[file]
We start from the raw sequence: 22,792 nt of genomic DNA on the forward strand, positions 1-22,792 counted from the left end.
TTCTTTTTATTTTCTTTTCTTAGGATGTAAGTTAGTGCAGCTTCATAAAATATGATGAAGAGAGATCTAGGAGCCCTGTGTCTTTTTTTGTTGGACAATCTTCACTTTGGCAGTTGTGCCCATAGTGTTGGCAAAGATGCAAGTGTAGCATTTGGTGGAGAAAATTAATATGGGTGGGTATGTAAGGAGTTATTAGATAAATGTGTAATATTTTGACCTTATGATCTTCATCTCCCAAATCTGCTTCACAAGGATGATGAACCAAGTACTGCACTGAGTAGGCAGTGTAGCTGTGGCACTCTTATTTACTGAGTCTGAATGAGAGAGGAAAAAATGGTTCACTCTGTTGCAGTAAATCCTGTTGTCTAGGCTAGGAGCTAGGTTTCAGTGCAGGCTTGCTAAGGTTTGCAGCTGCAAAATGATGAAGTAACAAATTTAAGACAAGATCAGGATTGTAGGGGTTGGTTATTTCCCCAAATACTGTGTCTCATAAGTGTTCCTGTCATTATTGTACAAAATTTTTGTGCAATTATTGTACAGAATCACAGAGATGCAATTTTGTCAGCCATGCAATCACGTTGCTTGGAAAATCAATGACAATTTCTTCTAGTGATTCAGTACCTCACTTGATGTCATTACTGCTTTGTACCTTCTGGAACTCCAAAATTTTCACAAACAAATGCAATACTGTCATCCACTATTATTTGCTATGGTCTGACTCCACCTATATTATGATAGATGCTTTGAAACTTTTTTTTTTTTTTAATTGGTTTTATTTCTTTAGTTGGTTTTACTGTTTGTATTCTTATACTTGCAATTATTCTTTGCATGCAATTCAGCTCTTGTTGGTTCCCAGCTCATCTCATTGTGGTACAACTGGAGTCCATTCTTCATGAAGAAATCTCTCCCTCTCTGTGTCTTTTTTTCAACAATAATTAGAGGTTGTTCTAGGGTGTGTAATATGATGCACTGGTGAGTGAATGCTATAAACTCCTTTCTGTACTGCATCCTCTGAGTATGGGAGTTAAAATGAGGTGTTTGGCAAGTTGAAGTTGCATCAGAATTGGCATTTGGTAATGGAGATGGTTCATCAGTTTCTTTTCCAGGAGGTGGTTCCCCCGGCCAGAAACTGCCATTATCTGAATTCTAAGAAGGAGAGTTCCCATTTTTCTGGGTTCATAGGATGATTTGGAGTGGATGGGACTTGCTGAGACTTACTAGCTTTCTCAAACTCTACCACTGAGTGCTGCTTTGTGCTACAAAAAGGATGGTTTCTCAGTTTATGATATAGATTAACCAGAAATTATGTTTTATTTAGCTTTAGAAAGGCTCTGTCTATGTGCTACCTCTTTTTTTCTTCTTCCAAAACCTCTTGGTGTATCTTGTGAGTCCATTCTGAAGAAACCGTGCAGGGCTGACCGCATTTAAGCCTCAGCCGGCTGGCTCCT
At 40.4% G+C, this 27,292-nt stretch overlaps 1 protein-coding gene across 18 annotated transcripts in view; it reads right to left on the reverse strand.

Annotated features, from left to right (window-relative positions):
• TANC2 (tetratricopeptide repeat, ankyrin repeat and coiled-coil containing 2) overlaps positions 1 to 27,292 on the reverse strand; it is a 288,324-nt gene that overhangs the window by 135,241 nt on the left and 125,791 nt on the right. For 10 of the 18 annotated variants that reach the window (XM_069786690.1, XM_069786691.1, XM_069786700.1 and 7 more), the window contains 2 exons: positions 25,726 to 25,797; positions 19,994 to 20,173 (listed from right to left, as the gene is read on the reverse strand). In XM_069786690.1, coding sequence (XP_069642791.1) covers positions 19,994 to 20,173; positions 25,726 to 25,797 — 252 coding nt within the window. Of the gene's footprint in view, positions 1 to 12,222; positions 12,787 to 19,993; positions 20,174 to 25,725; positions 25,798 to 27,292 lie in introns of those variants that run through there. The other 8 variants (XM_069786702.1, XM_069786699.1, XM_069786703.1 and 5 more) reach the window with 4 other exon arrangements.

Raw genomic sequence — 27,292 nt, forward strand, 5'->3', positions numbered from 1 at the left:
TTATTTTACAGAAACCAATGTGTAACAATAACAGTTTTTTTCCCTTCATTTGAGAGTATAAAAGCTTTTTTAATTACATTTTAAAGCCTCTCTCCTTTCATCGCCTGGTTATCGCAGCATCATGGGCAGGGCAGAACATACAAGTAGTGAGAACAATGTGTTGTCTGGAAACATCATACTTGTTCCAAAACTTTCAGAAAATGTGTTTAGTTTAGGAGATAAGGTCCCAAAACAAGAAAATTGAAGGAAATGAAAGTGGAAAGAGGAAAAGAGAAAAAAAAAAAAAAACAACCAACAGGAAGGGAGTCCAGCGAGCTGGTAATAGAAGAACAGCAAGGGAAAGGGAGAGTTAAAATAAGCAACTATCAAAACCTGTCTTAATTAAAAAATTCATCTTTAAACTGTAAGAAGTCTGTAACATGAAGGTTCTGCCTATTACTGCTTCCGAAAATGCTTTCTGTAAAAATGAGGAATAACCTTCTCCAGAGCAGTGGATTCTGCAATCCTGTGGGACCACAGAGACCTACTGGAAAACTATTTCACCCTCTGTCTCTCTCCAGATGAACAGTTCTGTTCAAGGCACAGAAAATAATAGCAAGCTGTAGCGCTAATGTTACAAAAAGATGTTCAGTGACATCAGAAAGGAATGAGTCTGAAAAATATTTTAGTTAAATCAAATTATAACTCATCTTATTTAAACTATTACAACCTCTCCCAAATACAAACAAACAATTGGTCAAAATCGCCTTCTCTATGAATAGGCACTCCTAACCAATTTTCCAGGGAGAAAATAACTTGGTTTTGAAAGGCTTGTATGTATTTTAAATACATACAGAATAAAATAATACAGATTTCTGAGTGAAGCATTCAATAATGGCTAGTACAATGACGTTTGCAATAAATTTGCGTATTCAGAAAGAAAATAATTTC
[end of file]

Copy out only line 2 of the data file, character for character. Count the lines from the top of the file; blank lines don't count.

TTCTTTTTATTTTCTTTTCTTAGGATGTAAGTTAGTGCAGCTTCATAAAATATGATGAAGAGAGATCTAGGAGCCCTGTGTCTTTTTTTGTTGGACAATCTTCACTTTGGCAGTTGTGCCCATAGTGTTGGCAAAGATGCAAGTGTAGCATTTGGTGGAGAAAATTAATATGGGTGGGTATGTAAGGAGTTATTAGATAAATGTGTAATATTTTGACCTTATGATCTTCATCTCCCAAATCTGCTTCACAAGGATGATGAACCAAGTACTGCACTGAGTAGGCAGTGTAGCTGTGGCACTCTTATTTACTGAGTCTGAATGAGAGAGGAAAAAATGGTTCACTCTGTTGCAGTAAATCCTGTTGTCTAGGCTAGGAGCTAGGTTTCAGTGCAGGCTTGCTAAGGTTTGCAGCTGCAAAATGATGAAGTAACAAATTTAAGACAAGATCAGGATTGTAGGGGTTGGTTATTTCCCCAAATACTGTGTCTCATAAGTGTTCCTGTCATTATTGTACAAAATTTTTGTGCAATTATTGTACAGAATCACAGAGATGCAATTTTGTCAGCCATGCAATCACGTTGCTTGGAAAATCAATGACAATTTCTTCTAGTGATTCAGTACCTCACTTGATGTCATTACTGCTTTGTACCTTCTGGAACTCCAAAATTTTCACAAACAAATGCAATACTGTCATCCACTATTATTTGCTATGGTCTGACTCCACCTATATTATGATAGATGCTTTGAAACTTTTTTTTTTTTTTAATTGGTTTTATTTCTTTAGTTGGTTTTACTGTTTGTATTCTTATACTTGCAATTATTCTTTGCATGCAATTCAGCTCTTGTTGGTTCCCAGCTCATCTCATTGTGGTACAACTGGAGTCCATTCTTCATGAAGAAATCTCTCCCTCTCTGTGTCTTTTTTTCAACAATAATTAGAGGTTGTTCTAGGGTGTGTAATATGATGCACTGGTGAGTGAATGCTATAAACTCCTTTCTGTACTGCATCCTCTGAGTATGGGAGTTAAAATGAGGTGTTTGGCAAGTTGAAGTTGCATCAGAATTGGCATTTGGTAATGGAGATGGTTCATCAGTTTCTTTTCCAGGAGGTGGTTCCCCCGGCCAGAAACTGCCATTATCTGAATTCTAAGAAGGAGAGTTCCCATTTTTCTGGGTTCATAGGATGATTTGGAGTGGATGGGACTTGCTGAGACTTACTAGCTTTCTCAAACTCTACCACTGAGTGCTGCTTTGTGCTACAAAAAGGATGGTTTCTCAGTTTATGATATAGATTAACCAGAAATTATGTTTTATTTAGCTTTAGAAAGGCTCTGTCTATGTGCTACCTCTTTTTTTCTTCTTCCAAAACCTCTTGGTGTATCTTGTGAGTCCATTCTGAAGAAACCGTGCAGGGCTGACCGCATTTAAGCCTCAGCCGGCTGGCTCCT